Autonomic modulation of heart rate during obstructive versus central apneas in patients with sleep-disordered breathing

Lucia Spicuzza, Luciano Bernardi, Alessandro Calciati, Giuseppe Ugo Di Maria

Research output: Contribution to journalArticlepeer-review

Abstract

Sleep-disordered breathing is associated with an altered sympathovagal balance determined by the nocturnal cyclic alternating of apneas and hyperventilation. The aim of this study was to determine whether the autonomic modulation of heart rate during obstructive apneas (OA) and central apneas (CA) in patients with sleep-disordered breathing is different. Therefore, by using the time-varying Wigner-Ville transform spectral analysis we described, in 17 patients, the time course of the low-frequency (LF) and the high-frequency (HF) components of the interbeat interval (R-R interval) reflecting, at large, respectively, the sympathetic and the parasym-pathetic modulation, during OA (n = 185) and CA (n = 51) and during the postapneic hyperventilation. In both types of apneas we found cyclic lengthening/shortening in R-R interval, during apneas/postapneic hyperventilation, respectively, with more marked bradycardia during OA (R-R: 1,011 ± 23 versus 893 ± 30 ms2, p <0.01). In OA the HF oscillations decreased from the apnea to the postapneic hyperventilation (from 1,964 ± 244 to 387 ± 98 ms2, p <0.0001), whereas the LF oscillations increased (from 2,649 ± 230 to 9,820 ± 716 ms2, p <0.0001). Conversely, in CA the HF oscillations increased from the apnea to the postapneic hyperventilation (from 452 ± 177 to 1,485 ± 406 ms2, p <0.0001), whereas the LF component remained unchanged. These results show markedly different autonomic alterations during and after OA versus CA, suggesting a surge in sympathetic modulation after the obstructive episodes.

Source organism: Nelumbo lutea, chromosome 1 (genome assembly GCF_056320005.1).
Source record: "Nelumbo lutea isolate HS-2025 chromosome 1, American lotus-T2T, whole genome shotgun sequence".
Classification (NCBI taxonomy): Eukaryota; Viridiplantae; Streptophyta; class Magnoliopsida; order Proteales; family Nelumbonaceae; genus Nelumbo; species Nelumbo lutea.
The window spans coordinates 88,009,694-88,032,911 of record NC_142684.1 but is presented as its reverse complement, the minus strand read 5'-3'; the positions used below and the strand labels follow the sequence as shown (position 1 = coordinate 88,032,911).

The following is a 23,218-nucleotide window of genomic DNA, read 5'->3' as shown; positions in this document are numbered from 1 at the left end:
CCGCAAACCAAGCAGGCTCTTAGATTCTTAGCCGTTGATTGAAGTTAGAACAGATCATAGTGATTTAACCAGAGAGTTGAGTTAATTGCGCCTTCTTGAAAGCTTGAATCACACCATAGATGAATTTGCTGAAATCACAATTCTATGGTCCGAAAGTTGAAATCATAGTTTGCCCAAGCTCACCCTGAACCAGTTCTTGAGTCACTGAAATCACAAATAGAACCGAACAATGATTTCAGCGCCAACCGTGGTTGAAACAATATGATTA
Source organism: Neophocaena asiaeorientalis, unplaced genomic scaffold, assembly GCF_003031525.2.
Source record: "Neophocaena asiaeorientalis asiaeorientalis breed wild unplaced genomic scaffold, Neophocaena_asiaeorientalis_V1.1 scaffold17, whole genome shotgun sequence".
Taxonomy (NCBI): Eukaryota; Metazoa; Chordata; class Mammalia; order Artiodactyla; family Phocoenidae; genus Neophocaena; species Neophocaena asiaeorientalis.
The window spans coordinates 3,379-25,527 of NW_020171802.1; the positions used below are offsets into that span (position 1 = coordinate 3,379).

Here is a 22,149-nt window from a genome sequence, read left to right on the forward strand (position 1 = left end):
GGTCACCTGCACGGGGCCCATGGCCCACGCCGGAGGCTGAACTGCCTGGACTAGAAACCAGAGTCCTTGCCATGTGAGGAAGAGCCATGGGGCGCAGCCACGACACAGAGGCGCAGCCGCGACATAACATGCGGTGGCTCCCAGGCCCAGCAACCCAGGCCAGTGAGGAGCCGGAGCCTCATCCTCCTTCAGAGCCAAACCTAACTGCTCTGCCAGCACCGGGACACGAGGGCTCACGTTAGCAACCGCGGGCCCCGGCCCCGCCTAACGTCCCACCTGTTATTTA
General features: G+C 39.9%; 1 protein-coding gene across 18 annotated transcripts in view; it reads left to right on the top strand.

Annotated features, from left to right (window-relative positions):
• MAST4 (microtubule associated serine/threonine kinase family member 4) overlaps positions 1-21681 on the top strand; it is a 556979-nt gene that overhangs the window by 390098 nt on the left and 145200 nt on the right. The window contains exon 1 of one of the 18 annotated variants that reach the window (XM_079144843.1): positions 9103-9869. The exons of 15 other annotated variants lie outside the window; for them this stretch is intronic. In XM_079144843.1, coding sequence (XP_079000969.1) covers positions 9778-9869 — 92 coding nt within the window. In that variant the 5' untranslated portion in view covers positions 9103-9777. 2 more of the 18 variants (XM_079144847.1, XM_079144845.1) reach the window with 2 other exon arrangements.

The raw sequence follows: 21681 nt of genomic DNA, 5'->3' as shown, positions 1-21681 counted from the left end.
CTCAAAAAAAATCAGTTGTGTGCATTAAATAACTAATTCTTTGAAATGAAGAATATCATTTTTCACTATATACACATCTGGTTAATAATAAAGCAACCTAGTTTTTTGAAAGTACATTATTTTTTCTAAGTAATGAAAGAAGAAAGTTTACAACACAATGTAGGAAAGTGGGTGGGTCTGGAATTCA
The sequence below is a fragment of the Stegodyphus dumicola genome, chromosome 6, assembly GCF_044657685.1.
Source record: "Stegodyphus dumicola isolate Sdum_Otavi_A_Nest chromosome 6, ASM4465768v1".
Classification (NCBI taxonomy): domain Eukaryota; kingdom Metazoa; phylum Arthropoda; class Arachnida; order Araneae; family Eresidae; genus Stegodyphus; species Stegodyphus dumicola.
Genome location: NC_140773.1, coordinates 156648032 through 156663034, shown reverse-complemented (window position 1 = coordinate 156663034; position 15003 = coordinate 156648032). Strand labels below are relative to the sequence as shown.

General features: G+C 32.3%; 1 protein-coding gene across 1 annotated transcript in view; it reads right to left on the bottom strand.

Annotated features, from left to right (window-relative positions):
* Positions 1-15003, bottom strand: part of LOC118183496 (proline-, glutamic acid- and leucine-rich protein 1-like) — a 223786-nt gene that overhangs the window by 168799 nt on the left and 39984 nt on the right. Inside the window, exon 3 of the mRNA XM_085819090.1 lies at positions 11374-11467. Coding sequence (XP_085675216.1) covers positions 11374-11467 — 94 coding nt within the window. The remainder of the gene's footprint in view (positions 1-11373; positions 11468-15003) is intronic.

Original languageEnglish
Pages (from-to)902-910
Number of pages9
JournalAmerican Journal of Respiratory and Critical Care Medicine
Volume167
Issue number6
DOIs
Publication statusPublished - Mar 15 2003

Keywords

  • Autonomic nervous system
  • Central apneas
  • Obstructive apneas

ASJC Scopus subject areas

  • Pulmonary and Respiratory Medicine

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